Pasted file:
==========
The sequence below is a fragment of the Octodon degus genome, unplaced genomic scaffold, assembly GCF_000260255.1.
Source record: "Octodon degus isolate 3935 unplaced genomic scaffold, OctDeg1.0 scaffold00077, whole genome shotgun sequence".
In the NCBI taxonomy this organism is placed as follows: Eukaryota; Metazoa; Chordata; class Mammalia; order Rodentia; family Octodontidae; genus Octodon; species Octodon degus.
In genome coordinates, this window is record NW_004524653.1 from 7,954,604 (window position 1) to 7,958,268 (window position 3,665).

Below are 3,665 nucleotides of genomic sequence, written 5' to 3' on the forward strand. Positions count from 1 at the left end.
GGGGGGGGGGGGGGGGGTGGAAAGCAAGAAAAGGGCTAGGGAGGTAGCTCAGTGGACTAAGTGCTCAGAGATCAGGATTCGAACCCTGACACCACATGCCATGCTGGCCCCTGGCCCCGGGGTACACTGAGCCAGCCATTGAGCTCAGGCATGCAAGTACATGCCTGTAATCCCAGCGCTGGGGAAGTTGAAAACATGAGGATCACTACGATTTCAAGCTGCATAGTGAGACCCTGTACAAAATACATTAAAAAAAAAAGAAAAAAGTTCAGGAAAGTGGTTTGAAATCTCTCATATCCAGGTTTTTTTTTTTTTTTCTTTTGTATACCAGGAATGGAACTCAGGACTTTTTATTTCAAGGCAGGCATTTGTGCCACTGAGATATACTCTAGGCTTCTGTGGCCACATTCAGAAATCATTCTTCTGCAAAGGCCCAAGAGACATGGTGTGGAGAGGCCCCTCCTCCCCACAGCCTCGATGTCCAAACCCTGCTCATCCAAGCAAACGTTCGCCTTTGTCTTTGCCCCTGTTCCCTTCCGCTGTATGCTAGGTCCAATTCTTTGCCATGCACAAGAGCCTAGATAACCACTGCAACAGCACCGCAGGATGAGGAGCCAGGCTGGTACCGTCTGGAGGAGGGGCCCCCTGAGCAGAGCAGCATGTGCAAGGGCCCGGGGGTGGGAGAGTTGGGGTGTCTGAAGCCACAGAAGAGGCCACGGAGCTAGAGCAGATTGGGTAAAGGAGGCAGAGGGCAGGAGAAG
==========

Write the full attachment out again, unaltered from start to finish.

The sequence below is a fragment of the Octodon degus genome, unplaced genomic scaffold, assembly GCF_000260255.1.
Source record: "Octodon degus isolate 3935 unplaced genomic scaffold, OctDeg1.0 scaffold00077, whole genome shotgun sequence".
In the NCBI taxonomy this organism is placed as follows: Eukaryota; Metazoa; Chordata; class Mammalia; order Rodentia; family Octodontidae; genus Octodon; species Octodon degus.
In genome coordinates, this window is record NW_004524653.1 from 7,954,604 (window position 1) to 7,958,268 (window position 3,665).

Below are 3,665 nucleotides of genomic sequence, written 5' to 3' on the forward strand. Positions count from 1 at the left end.
GGGGGGGGGGGGGGGGGTGGAAAGCAAGAAAAGGGCTAGGGAGGTAGCTCAGTGGACTAAGTGCTCAGAGATCAGGATTCGAACCCTGACACCACATGCCATGCTGGCCCCTGGCCCCGGGGTACACTGAGCCAGCCATTGAGCTCAGGCATGCAAGTACATGCCTGTAATCCCAGCGCTGGGGAAGTTGAAAACATGAGGATCACTACGATTTCAAGCTGCATAGTGAGACCCTGTACAAAATACATTAAAAAAAAAAGAAAAAAGTTCAGGAAAGTGGTTTGAAATCTCTCATATCCAGGTTTTTTTTTTTTTTTCTTTTGTATACCAGGAATGGAACTCAGGACTTTTTATTTCAAGGCAGGCATTTGTGCCACTGAGATATACTCTAGGCTTCTGTGGCCACATTCAGAAATCATTCTTCTGCAAAGGCCCAAGAGACATGGTGTGGAGAGGCCCCTCCTCCCCACAGCCTCGATGTCCAAACCCTGCTCATCCAAGCAAACGTTCGCCTTTGTCTTTGCCCCTGTTCCCTTCCGCTGTATGCTAGGTCCAATTCTTTGCCATGCACAAGAGCCTAGATAACCACTGCAACAGCACCGCAGGATGAGGAGCCAGGCTGGTACCGTCTGGAGGAGGGGCCCCCTGAGCAGAGCAGCATGTGCAAGGGCCCGGGGGTGGGAGAGTTGGGGTGTCTGAAGCCACAGAAGAGGCCACGGAGCTAGAGCAGATTGGGTAAAGGAGGCAGAGGGCAGGAGAAG